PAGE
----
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Thread: Need advice. I just inherited a 1981 Delorean with 1,248 miles. Been in dry storage

  1. #51
    Senior Member
    Join Date:  Jul 2015

    Location:  Tacoma, Wa

    Posts:    1,671

    My VIN:    4877



    Congrats on the inheritance...sorry about your loss, though.

    I dont have too much to offer..other than as a relative newbie to the restoration scene, I can say dont get too overwhelmed. Taking it to one of the DMC shops for a thorough going through is defiately a good idea...might find its not as bad as it looks

    Browsing the forums is a good source for nearly any info you need too.
    Rob Depew
    Tacoma, Wa
    '81 DeLorean 4877 Grey, Auto, 4 wheels
    The Ressurection of 4877......
    Now Accepting Donations to get her back on the road

  2. #52
    Senior Member
    Join Date:  Sep 2012

    Location:  Jarretsville, MD

    Posts:    249

    My VIN:    5786, 3196

    Club(s):   (DMA)

    If you've owned other classic cars and are somewhat mechanically inclined, definitely do the work yourself. You'll save a LOT of money.

    5 years ago, I inherited a 1961 Corvette, which started me on a path of owning and driving exclusively classic cars. My newest is my DeLorean. I also knew next to nothing about working on cars, but have learned a lot from this community, which has given me confidence to work on my other cars.

    I'm located in MD, which is next to VA, but I'm not sure how much help that will be once the car is moved to TN.

    I'm currently helping someone I met through the community get his car running. It's been sitting for 8 years, and sat for 10+ years before that. I had him clean out the fuel tank, we had his injectors replaced or cleaned, fuel lines cleaned, and are working on getting a working fuel distributor (engine will run, but plunger in the distributor doesn't move freely, so the air valve must be moved manually). Once it's running, we will be replacing all of the fluids and updating what needs to be updated to get it on the road.

    The only difference between the DeLorean and any other classic car that's been sitting is the fuel system. Read up on how the KJet system works, and you'll be able to better diagnose and repair the system. Other than that, it's just a car with a very supportive community.
    -Derrin

    5786: DPI cams and cat-less exhaust, galvanized and powder coated manual frame for a proper 5-speed conversion, Kenwood head unit, Polk DXi speakers, and Pioneer-loaded DMC-CA sub box.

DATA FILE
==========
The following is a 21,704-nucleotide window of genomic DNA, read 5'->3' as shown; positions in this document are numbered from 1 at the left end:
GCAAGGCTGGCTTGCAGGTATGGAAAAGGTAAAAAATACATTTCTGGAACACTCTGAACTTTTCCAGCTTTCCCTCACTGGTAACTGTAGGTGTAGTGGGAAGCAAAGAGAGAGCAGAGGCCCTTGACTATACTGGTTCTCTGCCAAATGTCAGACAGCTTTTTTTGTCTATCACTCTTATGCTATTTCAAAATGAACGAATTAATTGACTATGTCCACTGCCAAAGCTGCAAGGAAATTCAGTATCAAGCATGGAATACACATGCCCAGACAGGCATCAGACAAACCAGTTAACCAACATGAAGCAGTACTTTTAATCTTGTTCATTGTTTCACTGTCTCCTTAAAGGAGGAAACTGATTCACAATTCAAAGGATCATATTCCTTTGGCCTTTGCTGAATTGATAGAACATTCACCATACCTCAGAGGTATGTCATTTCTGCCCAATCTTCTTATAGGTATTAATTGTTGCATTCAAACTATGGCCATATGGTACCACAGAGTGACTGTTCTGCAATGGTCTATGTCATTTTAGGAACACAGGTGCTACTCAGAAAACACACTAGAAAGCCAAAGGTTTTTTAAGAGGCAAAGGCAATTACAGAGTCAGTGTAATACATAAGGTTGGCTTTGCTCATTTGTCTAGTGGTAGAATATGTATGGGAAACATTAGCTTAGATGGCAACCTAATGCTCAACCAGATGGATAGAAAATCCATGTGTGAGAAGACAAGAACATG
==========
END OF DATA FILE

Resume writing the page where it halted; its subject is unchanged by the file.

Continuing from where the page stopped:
3196 - My wife's DeLorean: DMCH new build, DPI rebuilt engine with performance cams and exhaust, Kenwood head unit, Eclipse speakers, Genesis 5-channel amplifier, and JL loaded DMC sub.

    1956 Oldsmobile Super 88
    1960 Chevrolet Impala
    1961 Corvette
    1972 Buick Skylark GS 455 Clone
    1979 Corvette

  3. #53
    Senior Member
    Join Date:  Jul 2015

    Location:  Tacoma, Wa

    Posts:    1,671

    My VIN:    4877

    Yeah, definately get to know the k-jet system...and the proper vaccuum routing. My line were going in all the wrong ways..so wrong that Toby at DMCNW was surprised my engine was trying to run as good as it was (they of course fixed all that).
    Rob Depew
    Tacoma, Wa
    '81 DeLorean 4877 Grey, Auto, 4 wheels
    The Ressurection of 4877......
    Now Accepting Donations to get her back on the road

  4. #54
    Customized Member 81dmc's Avatar
    Join Date:  Feb 2013

    Location:  Magnolia, TX

    Posts:    476

    My VIN:    831

    Quote Originally Posted by cdrusn View Post
    Right from the factory the Delorean was a good running well designed car. If kept up to even minimal maintenance standards it will serve the owner well. The upgrades sponsored by the vendors can mostly improve on the car's reliability but really it is best to bring the car back to factory specs and then drive it and see what fails or doesn't work well. You can spend thousands on "improvements" only to find that the car was originally well designed. Just get it running and then drive the hell out of it and see what works and what doesn't.